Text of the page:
On Studybay you can order your academic assignment from one of our 45000 professional writers. Hire your writer directly, without overpaying for agencies and affiliates!
Check price for your assignment
18 bids submitted. Essay Example.
Insider Perspective / Verbal Portrait
This essay calls upon you to make extensive use of the ethnographer’s research tools (interview, observations, fieldnotes) to offer an insider’s perspective of the people, places, and/or communities of practice that have been the focus of your study. For this assignment, your focus should be on one or more of the following:
● an interview with a key participant (at least one hour);
● field observations of a community of practice (at least two visits on two different days);
● cultural artifact (at least two different artifacts revealing different facets of the community)
To generate this essay, you should rely on your Expanded Fieldnotes and Conceptual Memos, as described earlier in this chapter. Ideally, this essay can serve as an introduction to your final ethnographic essay, just as it has in the examples from Eric Pleasant’s and Carmen Kynard’s essays provided in this chapter.
Writing from an “Insider’s Perspective” requires selective perception, which should involve choices based on the overall sense you hope to communicate: What insights have you gained from your field observations, Expanded FNs, and Conceptual Memos? How might this description of place, people, communities of practice, literacy events, and/or literacy artifacts help set the stage for an essay in which you reveal these insights--ideally in response to the research question driving your ethnography?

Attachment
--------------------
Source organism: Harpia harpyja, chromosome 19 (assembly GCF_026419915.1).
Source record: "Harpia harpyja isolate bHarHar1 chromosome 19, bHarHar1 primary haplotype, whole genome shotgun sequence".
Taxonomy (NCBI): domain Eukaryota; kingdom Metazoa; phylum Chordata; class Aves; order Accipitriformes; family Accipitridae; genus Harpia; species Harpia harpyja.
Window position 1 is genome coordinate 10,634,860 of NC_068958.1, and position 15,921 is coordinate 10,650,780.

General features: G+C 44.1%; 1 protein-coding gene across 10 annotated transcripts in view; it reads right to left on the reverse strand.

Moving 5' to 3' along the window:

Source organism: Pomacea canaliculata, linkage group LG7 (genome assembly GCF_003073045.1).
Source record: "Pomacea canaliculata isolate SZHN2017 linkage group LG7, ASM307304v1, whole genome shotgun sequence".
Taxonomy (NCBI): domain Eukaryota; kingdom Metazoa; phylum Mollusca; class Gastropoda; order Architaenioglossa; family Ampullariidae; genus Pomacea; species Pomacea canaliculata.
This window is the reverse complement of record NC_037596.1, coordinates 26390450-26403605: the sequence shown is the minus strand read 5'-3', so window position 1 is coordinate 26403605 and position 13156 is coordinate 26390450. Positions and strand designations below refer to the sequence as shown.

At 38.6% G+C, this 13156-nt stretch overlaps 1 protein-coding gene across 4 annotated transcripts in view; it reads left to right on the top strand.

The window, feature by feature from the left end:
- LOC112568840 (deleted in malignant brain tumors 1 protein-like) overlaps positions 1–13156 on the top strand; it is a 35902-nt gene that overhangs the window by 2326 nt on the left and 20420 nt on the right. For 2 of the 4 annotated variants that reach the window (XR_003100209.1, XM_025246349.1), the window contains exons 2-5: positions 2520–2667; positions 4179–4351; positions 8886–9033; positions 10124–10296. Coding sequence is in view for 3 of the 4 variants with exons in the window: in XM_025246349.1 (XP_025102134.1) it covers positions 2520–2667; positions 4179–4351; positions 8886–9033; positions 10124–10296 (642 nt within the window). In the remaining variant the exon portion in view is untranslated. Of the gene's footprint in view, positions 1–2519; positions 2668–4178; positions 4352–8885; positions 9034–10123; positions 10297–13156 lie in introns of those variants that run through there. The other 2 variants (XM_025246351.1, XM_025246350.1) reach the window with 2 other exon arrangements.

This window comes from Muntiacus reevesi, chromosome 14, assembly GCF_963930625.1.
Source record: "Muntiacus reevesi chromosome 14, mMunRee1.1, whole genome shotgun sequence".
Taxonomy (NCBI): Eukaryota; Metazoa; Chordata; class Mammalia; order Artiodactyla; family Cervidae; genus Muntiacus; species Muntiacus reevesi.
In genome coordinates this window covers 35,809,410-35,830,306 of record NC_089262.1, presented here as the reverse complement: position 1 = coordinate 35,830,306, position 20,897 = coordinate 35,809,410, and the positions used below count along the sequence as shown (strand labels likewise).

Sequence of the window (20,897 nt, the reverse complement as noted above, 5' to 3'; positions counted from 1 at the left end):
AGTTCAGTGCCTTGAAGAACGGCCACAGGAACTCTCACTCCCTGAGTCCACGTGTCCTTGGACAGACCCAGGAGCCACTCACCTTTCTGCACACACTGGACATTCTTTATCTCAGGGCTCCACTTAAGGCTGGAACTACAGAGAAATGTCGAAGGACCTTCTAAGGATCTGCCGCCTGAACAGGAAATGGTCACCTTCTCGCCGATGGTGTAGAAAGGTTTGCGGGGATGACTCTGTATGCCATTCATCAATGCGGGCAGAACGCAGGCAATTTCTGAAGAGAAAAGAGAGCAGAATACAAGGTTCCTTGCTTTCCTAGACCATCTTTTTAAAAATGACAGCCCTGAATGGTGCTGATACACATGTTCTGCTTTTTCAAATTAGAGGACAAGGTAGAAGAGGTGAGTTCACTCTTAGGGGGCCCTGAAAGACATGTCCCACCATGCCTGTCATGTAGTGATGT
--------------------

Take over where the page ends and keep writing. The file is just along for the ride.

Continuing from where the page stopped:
Consider, for example, Carmen Kynard’s description of a classroom at a college in the Bronx. How did she describe her students? Her administrators? How did Eric Pleasant’ go about describing the club in Austin, Texas, in the 1980s, where he developed aspects of what he calls his “punk literacy”? How did these descriptions contribute to each researcher’s key arguments? insights derived from their field observations?
Your description involves more than making an inventory or listing details. It also involves making deliberate choices,
● focusing on some elements of the landscape or people and ignoring others;
● narrowing your gaze to a specific place, cultural artifact, or personal detail and rejecting others as you do so;
● utilizing particular metaphors and descriptions and abandoning others as inappropriate;
Throughout, your descriptions should be based on evidence found in your fieldnotes. Even so, your “Insider’s Perspective” can be an amalgamation of different field observations, for example, rather than a single one alone. Pleasant's description, for example, was based on memories of a club he visited with friends on a few different occasions, all of which occurred more than twenty years before he wrote his ethnography. Details emerged from his own reflections of this time combined with interviews he conducted with the friends with whom he conducted this “punk literacy” so long ago, evidence of which he found not in one single set of fieldnotes but across multiple field observations, reflections, and Conceptual Memos.
This essay calls upon you to make extensive use of the ethnographer’s research tools (interview, observations, fieldnotes) to offer an insider’s perspective of the people, places, and/or communities of practice that have been the focus of your study.